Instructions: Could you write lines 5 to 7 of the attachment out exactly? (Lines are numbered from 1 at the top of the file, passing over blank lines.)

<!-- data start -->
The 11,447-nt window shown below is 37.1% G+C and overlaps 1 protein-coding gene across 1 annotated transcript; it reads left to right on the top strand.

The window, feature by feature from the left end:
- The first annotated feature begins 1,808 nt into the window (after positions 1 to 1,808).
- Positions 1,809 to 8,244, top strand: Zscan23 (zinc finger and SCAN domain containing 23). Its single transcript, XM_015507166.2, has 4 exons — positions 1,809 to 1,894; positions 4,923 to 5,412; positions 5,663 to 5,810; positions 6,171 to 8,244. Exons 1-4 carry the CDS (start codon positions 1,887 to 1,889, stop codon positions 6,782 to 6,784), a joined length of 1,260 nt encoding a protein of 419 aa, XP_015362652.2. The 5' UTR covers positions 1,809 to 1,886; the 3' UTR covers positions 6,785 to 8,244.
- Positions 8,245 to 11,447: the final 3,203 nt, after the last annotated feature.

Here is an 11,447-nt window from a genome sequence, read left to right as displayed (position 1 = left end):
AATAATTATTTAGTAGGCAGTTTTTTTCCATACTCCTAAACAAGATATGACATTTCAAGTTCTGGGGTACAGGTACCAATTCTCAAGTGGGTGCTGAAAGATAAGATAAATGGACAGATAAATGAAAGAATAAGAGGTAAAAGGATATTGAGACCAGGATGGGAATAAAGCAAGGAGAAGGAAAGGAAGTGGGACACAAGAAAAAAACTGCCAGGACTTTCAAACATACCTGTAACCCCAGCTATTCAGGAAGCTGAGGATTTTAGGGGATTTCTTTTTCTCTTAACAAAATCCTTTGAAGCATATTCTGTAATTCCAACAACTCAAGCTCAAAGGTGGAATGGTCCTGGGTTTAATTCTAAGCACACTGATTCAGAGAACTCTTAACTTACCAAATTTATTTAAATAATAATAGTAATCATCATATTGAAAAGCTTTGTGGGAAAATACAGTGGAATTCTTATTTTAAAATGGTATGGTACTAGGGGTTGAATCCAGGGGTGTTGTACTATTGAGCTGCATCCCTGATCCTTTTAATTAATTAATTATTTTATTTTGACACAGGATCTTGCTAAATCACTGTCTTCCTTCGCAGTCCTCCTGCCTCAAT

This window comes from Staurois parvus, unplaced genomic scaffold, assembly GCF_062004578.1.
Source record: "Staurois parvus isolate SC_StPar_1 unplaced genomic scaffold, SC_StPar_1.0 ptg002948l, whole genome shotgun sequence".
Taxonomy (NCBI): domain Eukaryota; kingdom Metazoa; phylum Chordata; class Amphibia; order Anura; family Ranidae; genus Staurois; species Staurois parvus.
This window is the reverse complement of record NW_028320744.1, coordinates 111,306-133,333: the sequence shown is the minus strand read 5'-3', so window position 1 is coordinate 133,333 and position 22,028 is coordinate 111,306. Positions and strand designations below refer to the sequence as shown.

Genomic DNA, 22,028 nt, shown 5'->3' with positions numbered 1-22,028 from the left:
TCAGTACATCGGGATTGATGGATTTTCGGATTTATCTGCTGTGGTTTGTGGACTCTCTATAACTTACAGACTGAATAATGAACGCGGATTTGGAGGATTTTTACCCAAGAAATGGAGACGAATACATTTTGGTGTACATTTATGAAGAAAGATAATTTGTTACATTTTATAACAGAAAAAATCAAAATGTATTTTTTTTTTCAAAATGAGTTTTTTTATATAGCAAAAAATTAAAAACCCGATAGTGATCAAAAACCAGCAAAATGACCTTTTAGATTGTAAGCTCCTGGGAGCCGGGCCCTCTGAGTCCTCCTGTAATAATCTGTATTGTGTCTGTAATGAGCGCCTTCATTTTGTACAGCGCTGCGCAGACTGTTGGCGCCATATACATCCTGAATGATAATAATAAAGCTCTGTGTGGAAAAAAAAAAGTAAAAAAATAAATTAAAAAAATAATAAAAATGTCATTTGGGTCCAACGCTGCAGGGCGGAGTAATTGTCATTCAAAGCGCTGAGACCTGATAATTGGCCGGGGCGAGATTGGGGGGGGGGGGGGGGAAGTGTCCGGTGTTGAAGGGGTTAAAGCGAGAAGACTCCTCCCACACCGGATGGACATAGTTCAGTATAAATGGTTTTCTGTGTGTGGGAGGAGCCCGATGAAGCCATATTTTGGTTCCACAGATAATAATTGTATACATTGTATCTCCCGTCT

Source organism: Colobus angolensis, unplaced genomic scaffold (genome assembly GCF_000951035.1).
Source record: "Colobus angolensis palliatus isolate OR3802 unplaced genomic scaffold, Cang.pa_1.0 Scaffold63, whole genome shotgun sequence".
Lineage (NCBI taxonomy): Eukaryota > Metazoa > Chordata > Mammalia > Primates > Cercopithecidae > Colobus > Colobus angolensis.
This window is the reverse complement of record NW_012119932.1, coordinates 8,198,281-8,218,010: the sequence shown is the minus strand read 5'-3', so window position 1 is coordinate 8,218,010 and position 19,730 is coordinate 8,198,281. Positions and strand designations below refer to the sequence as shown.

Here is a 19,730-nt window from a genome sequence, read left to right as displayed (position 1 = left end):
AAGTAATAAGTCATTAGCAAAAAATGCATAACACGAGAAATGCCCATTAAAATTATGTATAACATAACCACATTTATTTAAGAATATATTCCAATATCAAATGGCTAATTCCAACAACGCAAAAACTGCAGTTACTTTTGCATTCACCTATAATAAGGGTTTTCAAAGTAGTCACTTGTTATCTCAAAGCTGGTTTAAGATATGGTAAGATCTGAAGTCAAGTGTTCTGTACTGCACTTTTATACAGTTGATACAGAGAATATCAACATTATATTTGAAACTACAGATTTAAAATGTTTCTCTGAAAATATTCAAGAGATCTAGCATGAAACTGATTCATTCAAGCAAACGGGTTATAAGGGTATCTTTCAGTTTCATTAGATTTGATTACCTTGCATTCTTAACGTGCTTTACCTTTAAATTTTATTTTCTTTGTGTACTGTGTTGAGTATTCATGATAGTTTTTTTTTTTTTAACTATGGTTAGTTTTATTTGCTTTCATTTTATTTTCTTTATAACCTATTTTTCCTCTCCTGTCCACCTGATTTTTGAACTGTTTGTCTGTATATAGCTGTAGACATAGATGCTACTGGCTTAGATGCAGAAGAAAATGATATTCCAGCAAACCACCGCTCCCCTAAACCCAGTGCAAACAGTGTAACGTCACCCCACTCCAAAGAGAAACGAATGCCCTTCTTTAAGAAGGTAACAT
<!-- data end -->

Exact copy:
- Positions 8,245 to 11,447: the final 3,203 nt, after the last annotated feature.

Here is an 11,447-nt window from a genome sequence, read left to right as displayed (position 1 = left end):
AATAATTATTTAGTAGGCAGTTTTTTTCCATACTCCTAAACAAGATATGACATTTCAAGTTCTGGGGTACAGGTACCAATTCTCAAGTGGGTGCTGAAAGATAAGATAAATGGACAGATAAATGAAAGAATAAGAGGTAAAAGGATATTGAGACCAGGATGGGAATAAAGCAAGGAGAAGGAAAGGAAGTGGGACACAAGAAAAAAACTGCCAGGACTTTCAAACATACCTGTAACCCCAGCTATTCAGGAAGCTGAGGATTTTAGGGGATTTCTTTTTCTCTTAACAAAATCCTTTGAAGCATATTCTGTAATTCCAACAACTCAAGCTCAAAGGTGGAATGGTCCTGGGTTTAATTCTAAGCACACTGATTCAGAGAACTCTTAACTTACCAAATTTATTTAAATAATAATAGTAATCATCATATTGAAAAGCTTTGTGGGAAAATACAGTGGAATTCTTATTTTAAAATGGTATGGTACTAGGGGTTGAATCCAGGGGTGTTGTACTATTGAGCTGCATCCCTGATCCTTTTAATTAATTAATTATTTTATTTTGACACAGGATCTTGCTAAATCACTGTCTTCCTTCGCAGTCCTCCTGCCTCAAT